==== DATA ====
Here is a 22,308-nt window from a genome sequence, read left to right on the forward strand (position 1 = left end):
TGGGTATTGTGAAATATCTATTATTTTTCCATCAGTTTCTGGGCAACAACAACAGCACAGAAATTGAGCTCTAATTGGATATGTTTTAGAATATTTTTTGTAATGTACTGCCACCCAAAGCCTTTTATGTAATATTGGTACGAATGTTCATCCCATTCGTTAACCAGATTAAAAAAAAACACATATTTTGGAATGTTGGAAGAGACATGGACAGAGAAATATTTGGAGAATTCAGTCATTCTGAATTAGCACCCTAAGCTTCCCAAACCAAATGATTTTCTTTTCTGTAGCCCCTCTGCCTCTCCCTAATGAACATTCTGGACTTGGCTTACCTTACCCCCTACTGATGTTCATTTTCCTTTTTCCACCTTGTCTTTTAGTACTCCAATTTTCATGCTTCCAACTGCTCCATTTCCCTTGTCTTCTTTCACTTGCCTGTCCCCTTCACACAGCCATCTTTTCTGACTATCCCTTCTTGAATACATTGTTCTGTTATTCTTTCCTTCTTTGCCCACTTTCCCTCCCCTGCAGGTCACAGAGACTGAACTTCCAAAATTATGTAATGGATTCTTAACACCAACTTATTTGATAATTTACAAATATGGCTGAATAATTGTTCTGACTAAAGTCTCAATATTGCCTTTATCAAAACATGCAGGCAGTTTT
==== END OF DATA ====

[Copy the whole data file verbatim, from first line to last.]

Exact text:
Here is a 22,308-nt window from a genome sequence, read left to right on the forward strand (position 1 = left end):
TGGGTATTGTGAAATATCTATTATTTTTCCATCAGTTTCTGGGCAACAACAACAGCACAGAAATTGAGCTCTAATTGGATATGTTTTAGAATATTTTTTGTAATGTACTGCCACCCAAAGCCTTTTATGTAATATTGGTACGAATGTTCATCCCATTCGTTAACCAGATTAAAAAAAAACACATATTTTGGAATGTTGGAAGAGACATGGACAGAGAAATATTTGGAGAATTCAGTCATTCTGAATTAGCACCCTAAGCTTCCCAAACCAAATGATTTTCTTTTCTGTAGCCCCTCTGCCTCTCCCTAATGAACATTCTGGACTTGGCTTACCTTACCCCCTACTGATGTTCATTTTCCTTTTTCCACCTTGTCTTTTAGTACTCCAATTTTCATGCTTCCAACTGCTCCATTTCCCTTGTCTTCTTTCACTTGCCTGTCCCCTTCACACAGCCATCTTTTCTGACTATCCCTTCTTGAATACATTGTTCTGTTATTCTTTCCTTCTTTGCCCACTTTCCCTCCCCTGCAGGTCACAGAGACTGAACTTCCAAAATTATGTAATGGATTCTTAACACCAACTTATTTGATAATTTACAAATATGGCTGAATAATTGTTCTGACTAAAGTCTCAATATTGCCTTTATCAAAACATGCAGGCAGTTTT